How to Get Maximum Effort From Your Youth Football Players
I like to read books that chronicle how great things are accomplished. As a kid I loved biographies and to this day I love watching them on the Biography or History channel. So much can be learned by just understanding how others have succeeded.
It isn’t very often that you read or see something that is both inspiring and instructional at the same time. The Team Films Production of “Perfect Effort” does just that, it chronicles the 2000 De La Salle High School football season that led to a National Championship. This is De La Salle of the 151 game winning streak. I get these books and films for free all the time from www.ufabet these companies to review and most are pretty average or even poorly done. That was not the case with this DVD.
On this DVD, you get to see what happens behind the scenes as coach Bob Ladouceur struggles to keep his team together, focused and motivated during this championship season. What struck me most is his ability to get his kids to recognize that they are playing every game versus not only an opponent, but against themselves. He stresses playing to the teams and individuals full potential, which according to him is often set artificially low. It was keenly evident that his players had bought into this when a player commented after a 60 point playoff victory, that they needed to work on their offsides penalties and that they left several scoring opportunities on the field, that the team, “needed work”.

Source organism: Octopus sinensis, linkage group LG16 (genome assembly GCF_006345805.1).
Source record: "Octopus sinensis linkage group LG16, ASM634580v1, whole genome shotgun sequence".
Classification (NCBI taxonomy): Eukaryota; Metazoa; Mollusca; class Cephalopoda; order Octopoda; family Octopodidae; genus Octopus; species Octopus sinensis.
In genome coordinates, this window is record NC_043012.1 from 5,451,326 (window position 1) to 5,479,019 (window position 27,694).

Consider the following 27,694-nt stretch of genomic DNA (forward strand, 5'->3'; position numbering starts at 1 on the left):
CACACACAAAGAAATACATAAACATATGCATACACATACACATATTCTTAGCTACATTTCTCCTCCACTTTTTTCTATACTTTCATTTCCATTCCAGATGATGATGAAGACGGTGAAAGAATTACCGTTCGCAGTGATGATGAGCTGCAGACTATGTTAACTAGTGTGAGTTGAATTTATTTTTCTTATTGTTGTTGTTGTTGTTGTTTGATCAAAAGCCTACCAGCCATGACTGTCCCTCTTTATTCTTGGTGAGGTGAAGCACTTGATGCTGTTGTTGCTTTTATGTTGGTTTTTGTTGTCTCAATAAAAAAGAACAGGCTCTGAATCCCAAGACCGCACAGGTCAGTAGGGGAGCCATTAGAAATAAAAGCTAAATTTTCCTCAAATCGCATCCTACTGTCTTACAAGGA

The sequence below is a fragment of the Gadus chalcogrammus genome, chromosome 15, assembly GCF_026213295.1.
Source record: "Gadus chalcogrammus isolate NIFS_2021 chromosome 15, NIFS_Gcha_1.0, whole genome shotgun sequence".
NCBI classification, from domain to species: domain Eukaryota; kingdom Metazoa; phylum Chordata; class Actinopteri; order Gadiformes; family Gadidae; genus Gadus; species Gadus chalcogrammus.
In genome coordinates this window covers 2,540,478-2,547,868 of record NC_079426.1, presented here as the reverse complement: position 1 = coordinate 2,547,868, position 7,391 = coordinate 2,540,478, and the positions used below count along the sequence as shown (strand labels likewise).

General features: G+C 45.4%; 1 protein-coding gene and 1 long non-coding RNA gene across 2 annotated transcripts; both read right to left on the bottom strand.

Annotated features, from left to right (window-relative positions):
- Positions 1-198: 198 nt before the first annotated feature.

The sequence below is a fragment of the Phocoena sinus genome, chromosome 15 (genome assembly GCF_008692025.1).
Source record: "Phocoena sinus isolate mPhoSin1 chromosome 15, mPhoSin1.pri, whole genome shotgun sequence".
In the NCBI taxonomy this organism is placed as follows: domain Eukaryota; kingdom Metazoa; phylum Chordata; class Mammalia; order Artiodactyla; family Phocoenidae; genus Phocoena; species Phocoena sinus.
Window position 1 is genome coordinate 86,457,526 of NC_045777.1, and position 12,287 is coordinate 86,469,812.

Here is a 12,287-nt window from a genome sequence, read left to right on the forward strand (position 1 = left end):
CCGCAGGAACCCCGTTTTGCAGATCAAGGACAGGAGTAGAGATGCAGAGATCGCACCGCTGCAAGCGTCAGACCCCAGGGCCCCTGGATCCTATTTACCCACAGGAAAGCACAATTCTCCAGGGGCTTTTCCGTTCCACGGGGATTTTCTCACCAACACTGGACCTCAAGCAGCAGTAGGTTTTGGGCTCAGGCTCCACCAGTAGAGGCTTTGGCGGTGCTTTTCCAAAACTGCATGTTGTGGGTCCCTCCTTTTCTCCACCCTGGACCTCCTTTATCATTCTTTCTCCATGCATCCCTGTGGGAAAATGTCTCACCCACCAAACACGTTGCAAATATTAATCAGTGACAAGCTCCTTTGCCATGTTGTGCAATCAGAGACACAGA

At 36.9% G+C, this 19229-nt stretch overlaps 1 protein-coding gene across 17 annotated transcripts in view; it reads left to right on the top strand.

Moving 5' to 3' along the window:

It was impressive to view Coach Ladouceur using “teachable moments”, events that transpire in the course of a practice or meeting that trigger him to teach his players life lessons. This is a great film for any youth football coach or football player that wants to know what it takes to have a championship level team. Even for the casual observer, it is entertaining and engaging. It is a film I will watch several times and again before each season as well as lend it out to my assistant youth football coaches. Beware that there is some bad language, so it would not be appropriate for youth football viewers.